Just How Widespread Is Ransomware Epidemic?Report: Over 600 Attacks in First Nine Months of Year
More than 600 ransomware attacks pummeled local governments, schools districts and healthcare providers across the U.S. in the first three quarters of this year, according to a study by security firm Emsisoft. Meanwhile, the FBI this week issued a fresh warning about the threat.
The U.S healthcare sector has been the most frequent target for ransomware attacks, with over 490 attacks in the first three quarters, the report finds. Plus, that tally don't include several recent incidents (see: Latest US Healthcare Ransomware Attacks Have Harsh Impact).
Approximately 68 state, county and municipal government entities were targeted by ransomware in the first eight months of the year, the study estimates. In addition, over 60 incidents targeted education districts and institutions, the report found.
For the study, Emisoft only looked at healthcare, government and education sectors. The security firm, however, estimates the overall number of affected organizations in all sectors to be much higher, noting that many businesses don't report these attacks.
Meanwhile, on Wednesday, the FBI's Internet Crime Complaint Center issued a warning about ransomware and requested affected organizations contact law enforcement agencies before paying a ransom.
There is no guarantee that attackers will provide the decryption keys to retrieve the encrypted files once a ransom is paid, the FBI warns. And paying a ransom can only embolden these cybercriminals, it stresses.
"Regardless of whether you or your organization have decided to pay the ransom, the FBI urges you to report ransomware incidents to law enforcement. Doing so provides investigators with the critical information they need to track ransomware attackers, hold them accountable under U.S. law, and prevent future attacks," the FBI states.
Fabian Wosar, the CTO of Emsisoft, tells Information Security Media Group: "Payment is the fuel that drives ransomware attacks, and attacks will only cease when ransomware becomes unprofitable. Organizations need to bolster their security and insulate their backups so that they do not need to choose between paying ransoms and data loss."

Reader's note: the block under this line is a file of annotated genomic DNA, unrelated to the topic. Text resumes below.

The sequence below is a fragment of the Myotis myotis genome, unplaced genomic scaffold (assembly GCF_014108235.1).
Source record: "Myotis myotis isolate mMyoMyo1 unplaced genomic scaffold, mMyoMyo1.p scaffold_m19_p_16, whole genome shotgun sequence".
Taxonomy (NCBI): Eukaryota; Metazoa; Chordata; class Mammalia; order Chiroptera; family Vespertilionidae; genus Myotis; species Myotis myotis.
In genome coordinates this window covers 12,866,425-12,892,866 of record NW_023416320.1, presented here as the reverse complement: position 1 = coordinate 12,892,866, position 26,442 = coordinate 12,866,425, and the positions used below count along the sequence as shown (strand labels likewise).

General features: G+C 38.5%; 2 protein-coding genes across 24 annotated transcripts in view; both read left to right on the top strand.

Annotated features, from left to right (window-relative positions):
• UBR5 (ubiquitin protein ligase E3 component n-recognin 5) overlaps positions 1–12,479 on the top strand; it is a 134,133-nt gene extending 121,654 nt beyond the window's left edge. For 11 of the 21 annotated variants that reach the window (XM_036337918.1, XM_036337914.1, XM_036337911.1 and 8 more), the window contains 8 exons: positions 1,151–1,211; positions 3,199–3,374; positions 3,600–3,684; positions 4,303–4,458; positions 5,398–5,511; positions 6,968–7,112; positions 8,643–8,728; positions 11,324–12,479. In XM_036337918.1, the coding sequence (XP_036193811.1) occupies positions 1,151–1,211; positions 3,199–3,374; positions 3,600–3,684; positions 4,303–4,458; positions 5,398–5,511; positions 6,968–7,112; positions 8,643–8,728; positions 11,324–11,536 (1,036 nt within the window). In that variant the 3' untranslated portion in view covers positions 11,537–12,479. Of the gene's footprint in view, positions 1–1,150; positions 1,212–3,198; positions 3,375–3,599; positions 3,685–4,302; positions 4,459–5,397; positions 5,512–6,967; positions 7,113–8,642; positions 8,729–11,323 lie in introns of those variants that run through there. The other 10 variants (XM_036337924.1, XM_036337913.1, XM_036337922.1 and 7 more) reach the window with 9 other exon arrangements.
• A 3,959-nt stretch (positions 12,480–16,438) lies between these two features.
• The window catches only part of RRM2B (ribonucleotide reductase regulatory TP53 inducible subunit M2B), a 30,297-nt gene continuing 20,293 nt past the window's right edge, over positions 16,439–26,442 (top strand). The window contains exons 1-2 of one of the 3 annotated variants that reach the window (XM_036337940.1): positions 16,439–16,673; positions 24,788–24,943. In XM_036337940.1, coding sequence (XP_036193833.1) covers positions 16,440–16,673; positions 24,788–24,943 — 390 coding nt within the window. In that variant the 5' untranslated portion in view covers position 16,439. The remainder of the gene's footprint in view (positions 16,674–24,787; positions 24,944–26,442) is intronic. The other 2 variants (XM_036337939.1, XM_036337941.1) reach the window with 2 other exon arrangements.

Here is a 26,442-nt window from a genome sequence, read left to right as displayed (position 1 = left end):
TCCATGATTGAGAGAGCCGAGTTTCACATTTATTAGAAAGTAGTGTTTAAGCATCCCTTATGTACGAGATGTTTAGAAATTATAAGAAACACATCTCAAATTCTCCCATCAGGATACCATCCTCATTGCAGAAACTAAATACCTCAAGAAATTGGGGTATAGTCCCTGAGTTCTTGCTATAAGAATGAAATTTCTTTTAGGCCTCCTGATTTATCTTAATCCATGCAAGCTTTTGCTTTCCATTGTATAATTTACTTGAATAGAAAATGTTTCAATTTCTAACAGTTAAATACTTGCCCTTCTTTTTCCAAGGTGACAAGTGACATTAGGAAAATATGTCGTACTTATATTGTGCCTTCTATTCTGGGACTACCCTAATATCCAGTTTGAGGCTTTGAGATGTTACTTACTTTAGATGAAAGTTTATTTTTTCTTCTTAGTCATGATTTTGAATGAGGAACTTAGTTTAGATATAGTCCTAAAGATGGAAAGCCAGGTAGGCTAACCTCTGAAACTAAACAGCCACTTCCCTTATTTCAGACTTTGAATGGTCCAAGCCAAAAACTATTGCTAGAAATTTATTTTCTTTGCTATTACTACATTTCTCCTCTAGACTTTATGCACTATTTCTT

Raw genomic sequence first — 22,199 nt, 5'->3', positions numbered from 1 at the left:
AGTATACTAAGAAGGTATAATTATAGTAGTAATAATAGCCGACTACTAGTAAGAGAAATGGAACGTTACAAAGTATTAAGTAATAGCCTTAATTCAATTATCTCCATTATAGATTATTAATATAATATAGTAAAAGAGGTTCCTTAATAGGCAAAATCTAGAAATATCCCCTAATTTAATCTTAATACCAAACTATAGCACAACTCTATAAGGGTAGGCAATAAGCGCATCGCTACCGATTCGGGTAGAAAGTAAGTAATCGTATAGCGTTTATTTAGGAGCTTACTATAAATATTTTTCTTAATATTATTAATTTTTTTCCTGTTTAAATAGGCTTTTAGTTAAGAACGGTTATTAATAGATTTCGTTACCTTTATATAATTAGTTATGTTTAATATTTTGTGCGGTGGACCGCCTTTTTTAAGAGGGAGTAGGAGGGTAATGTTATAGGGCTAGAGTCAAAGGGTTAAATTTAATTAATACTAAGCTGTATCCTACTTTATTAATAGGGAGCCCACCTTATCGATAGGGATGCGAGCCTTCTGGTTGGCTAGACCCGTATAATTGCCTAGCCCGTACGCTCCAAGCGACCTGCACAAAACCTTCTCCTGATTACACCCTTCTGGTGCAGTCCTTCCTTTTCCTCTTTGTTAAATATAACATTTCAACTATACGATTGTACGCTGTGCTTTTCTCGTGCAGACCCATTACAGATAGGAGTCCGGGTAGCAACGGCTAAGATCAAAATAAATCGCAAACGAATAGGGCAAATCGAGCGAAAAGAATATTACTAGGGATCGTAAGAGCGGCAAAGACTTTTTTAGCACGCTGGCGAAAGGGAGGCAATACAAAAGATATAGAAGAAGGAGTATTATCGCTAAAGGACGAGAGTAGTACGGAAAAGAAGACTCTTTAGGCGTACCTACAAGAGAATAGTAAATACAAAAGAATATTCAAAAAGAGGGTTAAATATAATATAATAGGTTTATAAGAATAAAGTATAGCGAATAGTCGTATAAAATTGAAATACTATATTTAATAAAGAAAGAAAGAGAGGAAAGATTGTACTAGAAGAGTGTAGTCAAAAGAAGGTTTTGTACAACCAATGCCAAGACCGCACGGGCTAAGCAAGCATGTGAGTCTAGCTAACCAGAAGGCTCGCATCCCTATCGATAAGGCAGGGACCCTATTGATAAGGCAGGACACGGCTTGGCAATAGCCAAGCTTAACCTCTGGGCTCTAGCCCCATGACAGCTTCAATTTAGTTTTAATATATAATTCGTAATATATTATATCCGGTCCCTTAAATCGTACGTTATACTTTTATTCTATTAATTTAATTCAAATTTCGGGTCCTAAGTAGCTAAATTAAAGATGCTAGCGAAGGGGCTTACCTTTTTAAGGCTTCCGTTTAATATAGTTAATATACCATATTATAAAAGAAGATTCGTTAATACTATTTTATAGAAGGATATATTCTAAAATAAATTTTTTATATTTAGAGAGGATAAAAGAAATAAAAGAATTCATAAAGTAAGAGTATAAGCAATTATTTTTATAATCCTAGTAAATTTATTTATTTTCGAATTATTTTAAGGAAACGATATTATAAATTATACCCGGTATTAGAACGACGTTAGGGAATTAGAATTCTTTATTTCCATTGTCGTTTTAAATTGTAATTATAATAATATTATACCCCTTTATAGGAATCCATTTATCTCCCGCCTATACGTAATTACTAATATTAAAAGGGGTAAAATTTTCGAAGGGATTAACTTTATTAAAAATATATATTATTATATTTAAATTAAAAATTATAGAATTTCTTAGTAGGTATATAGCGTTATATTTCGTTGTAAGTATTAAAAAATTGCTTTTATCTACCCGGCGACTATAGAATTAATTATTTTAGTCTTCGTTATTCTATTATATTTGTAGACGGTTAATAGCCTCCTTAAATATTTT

The overall financial impact of ransomware attacks is difficult to calculate, the Emsisoft report notes.
An audit of Baltimore's response to a ransomware attack estimated that it had cost the city at least $18 million since May. And New Bedford, Massachusetts, spent $1 million on its recovery effort after the mayor refused to pay cybercriminals a $5.3 million ransom.
Over the last several months, school districts have become frequent targets, with districts in Louisiana and Arizona among those targeted (see: Louisiana Declares Emergency After Malware Attacks).
Over the last year, researchers have noted that attackers have taken advantage of weak email security to help spread ransomware. In most cases, phishing emails are used to plant the malware in a network after someone clicks a malicious link. Some cybercriminals are using the Remote Desktop Protocol feature in Windows to gain administrative control and then help the ransomware spread once the initial attack is underway, Wosar says (see: Remote Desktop Protocol: Securing Access ).
A lack of back-up data can slow down the recovery process, Wosar says.
"It's critically important that organizations actually have back-ups," Wosar says. "While this may seem like a no-brainer, it is something that not all organizations do. For example, it has recently emerged that Baltimore lost critical data because data was stored on user systems and the city did not have a process for backing up those systems."
The Emsisoft report warns that attackers are increasingly targeting managed service providers and using those platforms as a way to spread ransomware. Evidence of this was seen in Texas over the summer when 22 local communities were hit in a coordinated attack (see: Texas Says 22 Local Government Agencies Hit by Ransomware).
Last week, the U.S. Senate passed a bill that would create cyber incident response and threat hunting teams at the Department of Homeland Security to assist victims of ransomware and other cyberattacks (see: Bill Calling for DHS Cyber Incident Mitigation Teams Advances).
"The legislation certainly appears to be a step in the right direction," Wosar says. "Whether it will prove to be effective remains to be seen and will likely depend on the manner in which it is implemented."
Managing Editor Scott Ferguson contributed to this report.